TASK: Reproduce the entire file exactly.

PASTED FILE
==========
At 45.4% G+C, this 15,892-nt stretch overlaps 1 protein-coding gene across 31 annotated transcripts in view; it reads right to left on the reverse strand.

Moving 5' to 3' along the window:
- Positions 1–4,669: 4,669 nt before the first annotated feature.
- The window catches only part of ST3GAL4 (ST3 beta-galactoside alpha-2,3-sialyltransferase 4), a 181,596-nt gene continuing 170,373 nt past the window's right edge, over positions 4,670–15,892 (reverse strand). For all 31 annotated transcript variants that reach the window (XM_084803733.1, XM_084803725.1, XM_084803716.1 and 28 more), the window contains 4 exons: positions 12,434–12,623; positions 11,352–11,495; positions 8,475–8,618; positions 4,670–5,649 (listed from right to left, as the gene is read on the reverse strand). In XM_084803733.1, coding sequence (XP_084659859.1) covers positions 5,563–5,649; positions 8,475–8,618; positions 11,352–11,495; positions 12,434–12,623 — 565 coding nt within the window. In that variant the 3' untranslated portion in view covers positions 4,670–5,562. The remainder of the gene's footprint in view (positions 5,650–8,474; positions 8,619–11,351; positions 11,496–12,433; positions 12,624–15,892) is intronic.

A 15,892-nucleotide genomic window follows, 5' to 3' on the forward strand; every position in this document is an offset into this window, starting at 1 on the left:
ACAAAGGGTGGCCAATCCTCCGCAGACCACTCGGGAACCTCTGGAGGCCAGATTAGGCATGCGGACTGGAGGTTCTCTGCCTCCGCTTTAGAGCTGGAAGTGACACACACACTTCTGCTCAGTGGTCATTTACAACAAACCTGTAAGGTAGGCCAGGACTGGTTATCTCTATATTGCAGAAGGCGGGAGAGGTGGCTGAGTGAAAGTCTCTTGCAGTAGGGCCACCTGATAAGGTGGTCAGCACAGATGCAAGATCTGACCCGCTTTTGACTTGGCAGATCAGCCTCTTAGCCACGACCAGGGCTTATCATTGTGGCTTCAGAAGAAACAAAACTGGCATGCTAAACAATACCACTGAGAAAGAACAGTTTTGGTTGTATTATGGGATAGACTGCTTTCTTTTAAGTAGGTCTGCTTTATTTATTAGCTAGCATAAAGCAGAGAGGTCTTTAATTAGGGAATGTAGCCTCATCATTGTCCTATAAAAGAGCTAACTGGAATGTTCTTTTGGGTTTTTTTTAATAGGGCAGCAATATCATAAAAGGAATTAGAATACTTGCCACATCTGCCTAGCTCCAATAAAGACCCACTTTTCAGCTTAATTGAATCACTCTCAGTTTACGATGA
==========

At 45.4% G+C, this 15,892-nt stretch overlaps 1 protein-coding gene across 31 annotated transcripts in view; it reads right to left on the reverse strand.

Moving 5' to 3' along the window:
- Positions 1–4,669: 4,669 nt before the first annotated feature.
- The window catches only part of ST3GAL4 (ST3 beta-galactoside alpha-2,3-sialyltransferase 4), a 181,596-nt gene continuing 170,373 nt past the window's right edge, over positions 4,670–15,892 (reverse strand). For all 31 annotated transcript variants that reach the window (XM_084803733.1, XM_084803725.1, XM_084803716.1 and 28 more), the window contains 4 exons: positions 12,434–12,623; positions 11,352–11,495; positions 8,475–8,618; positions 4,670–5,649 (listed from right to left, as the gene is read on the reverse strand). In XM_084803733.1, coding sequence (XP_084659859.1) covers positions 5,563–5,649; positions 8,475–8,618; positions 11,352–11,495; positions 12,434–12,623 — 565 coding nt within the window. In that variant the 3' untranslated portion in view covers positions 4,670–5,562. The remainder of the gene's footprint in view (positions 5,650–8,474; positions 8,619–11,351; positions 11,496–12,433; positions 12,624–15,892) is intronic.

A 15,892-nucleotide genomic window follows, 5' to 3' on the forward strand; every position in this document is an offset into this window, starting at 1 on the left:
ACAAAGGGTGGCCAATCCTCCGCAGACCACTCGGGAACCTCTGGAGGCCAGATTAGGCATGCGGACTGGAGGTTCTCTGCCTCCGCTTTAGAGCTGGAAGTGACACACACACTTCTGCTCAGTGGTCATTTACAACAAACCTGTAAGGTAGGCCAGGACTGGTTATCTCTATATTGCAGAAGGCGGGAGAGGTGGCTGAGTGAAAGTCTCTTGCAGTAGGGCCACCTGATAAGGTGGTCAGCACAGATGCAAGATCTGACCCGCTTTTGACTTGGCAGATCAGCCTCTTAGCCACGACCAGGGCTTATCATTGTGGCTTCAGAAGAAACAAAACTGGCATGCTAAACAATACCACTGAGAAAGAACAGTTTTGGTTGTATTATGGGATAGACTGCTTTCTTTTAAGTAGGTCTGCTTTATTTATTAGCTAGCATAAAGCAGAGAGGTCTTTAATTAGGGAATGTAGCCTCATCATTGTCCTATAAAAGAGCTAACTGGAATGTTCTTTTGGGTTTTTTTTAATAGGGCAGCAATATCATAAAAGGAATTAGAATACTTGCCACATCTGCCTAGCTCCAATAAAGACCCACTTTTCAGCTTAATTGAATCACTCTCAGTTTACGATGA